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Media Framing of a Civil Liberties Conflict and Its Effect on Tolerance

Published online by Cambridge University Press:  01 August 2014

Thomas E. Nelson
Affiliation:
Ohio State University
Rosalee A. Clawson
Affiliation:
Purdue University
Zoe M. Oxley
Affiliation:
Ohio State University

Abstract

Framing is the process by which a communication source, such as a news organization, defines and constructs a political issue or public controversy. Two experiments examined the effect of news frames on tolerance for the Ku Klux Klan. The first presented research participants with one of two local news stories about a Klan rally that varied by frame: One framed the rally as a free speech issue, and the other framed it as a disruption of public order. Participants who viewed the free speech story expressed more tolerance for the Klan than participants who watched the public order story. Additional data indicate that frames affect tolerance by altering the perceived importance of public order values. The relative accessibility of free speech and public order concepts did not respond to framing. A second experiment used a simulated electronic news service to present different frames and replicated these findings.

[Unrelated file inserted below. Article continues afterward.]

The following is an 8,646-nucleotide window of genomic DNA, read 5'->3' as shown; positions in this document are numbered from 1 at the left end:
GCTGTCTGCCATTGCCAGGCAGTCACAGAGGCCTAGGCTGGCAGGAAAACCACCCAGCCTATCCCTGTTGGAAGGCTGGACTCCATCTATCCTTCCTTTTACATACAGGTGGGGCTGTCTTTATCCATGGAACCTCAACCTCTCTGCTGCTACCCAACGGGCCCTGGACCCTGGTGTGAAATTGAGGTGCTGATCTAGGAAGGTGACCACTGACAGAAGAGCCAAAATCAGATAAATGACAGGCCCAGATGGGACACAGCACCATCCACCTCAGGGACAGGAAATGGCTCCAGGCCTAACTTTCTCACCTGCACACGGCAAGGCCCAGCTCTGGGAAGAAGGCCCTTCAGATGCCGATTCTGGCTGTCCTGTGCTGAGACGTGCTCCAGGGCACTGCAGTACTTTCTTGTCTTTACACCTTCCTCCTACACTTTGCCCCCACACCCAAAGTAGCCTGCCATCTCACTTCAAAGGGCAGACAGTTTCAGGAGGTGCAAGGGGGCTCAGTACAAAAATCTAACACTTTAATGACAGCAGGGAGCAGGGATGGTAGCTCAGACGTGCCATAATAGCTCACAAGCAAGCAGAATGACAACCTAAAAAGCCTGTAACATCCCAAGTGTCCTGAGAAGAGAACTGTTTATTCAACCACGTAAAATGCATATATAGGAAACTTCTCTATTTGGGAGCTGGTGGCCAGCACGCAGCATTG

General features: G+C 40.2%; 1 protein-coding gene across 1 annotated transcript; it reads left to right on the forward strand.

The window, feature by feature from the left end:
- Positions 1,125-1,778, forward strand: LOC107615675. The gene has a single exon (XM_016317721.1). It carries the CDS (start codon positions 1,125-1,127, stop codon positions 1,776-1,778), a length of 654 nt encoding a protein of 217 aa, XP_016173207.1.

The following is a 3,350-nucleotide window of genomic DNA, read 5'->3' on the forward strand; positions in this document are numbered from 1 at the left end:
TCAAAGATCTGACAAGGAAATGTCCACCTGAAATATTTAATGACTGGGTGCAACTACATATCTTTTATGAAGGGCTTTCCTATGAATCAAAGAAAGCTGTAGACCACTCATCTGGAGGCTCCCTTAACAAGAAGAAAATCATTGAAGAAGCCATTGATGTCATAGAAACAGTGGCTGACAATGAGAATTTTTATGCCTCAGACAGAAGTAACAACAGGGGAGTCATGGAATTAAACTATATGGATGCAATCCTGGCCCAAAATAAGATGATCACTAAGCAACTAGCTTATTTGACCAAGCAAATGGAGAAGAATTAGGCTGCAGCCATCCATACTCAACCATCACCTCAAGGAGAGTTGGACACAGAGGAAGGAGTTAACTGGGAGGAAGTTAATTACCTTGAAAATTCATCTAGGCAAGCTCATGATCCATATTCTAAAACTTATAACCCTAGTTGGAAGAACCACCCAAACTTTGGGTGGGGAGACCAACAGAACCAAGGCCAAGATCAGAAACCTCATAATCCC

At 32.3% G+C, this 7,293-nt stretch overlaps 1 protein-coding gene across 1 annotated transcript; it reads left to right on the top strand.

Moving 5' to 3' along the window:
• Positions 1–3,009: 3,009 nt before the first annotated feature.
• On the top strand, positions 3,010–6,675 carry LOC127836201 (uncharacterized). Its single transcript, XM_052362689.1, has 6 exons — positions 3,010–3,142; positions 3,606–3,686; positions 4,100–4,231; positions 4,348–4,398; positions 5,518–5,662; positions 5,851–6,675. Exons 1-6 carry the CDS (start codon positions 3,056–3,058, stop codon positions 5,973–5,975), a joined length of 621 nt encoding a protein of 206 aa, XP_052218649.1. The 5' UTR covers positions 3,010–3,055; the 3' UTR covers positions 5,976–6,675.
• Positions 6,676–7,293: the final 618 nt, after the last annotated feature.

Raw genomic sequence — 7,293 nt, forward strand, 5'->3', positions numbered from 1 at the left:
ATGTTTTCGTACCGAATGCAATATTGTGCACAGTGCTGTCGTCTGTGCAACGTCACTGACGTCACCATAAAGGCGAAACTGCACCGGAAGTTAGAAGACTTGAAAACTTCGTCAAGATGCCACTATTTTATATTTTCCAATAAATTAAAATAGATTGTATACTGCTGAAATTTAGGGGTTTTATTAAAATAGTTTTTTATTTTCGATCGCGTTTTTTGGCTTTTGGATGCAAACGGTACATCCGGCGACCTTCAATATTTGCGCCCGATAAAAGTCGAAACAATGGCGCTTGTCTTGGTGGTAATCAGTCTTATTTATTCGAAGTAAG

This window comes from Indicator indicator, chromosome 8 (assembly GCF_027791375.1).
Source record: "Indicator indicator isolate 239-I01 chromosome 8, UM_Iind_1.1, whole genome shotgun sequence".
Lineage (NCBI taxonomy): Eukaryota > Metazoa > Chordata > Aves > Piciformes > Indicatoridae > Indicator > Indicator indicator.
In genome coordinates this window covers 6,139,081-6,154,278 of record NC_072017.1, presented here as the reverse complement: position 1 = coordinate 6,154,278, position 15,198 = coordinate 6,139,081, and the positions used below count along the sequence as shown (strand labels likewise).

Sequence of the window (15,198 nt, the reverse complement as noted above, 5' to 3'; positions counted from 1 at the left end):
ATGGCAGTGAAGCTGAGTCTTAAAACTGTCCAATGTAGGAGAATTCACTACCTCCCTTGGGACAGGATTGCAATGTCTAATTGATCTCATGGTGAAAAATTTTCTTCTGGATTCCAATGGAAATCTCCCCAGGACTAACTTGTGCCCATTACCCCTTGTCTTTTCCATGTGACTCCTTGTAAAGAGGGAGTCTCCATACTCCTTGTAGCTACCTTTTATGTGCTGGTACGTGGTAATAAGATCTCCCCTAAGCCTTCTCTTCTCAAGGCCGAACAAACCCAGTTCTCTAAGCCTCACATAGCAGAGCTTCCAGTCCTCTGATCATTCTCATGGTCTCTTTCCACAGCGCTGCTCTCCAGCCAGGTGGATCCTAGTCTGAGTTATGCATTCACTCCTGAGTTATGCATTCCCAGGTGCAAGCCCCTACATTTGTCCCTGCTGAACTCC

Type
Articles
Copyright
Copyright © American Political Science Association 1997

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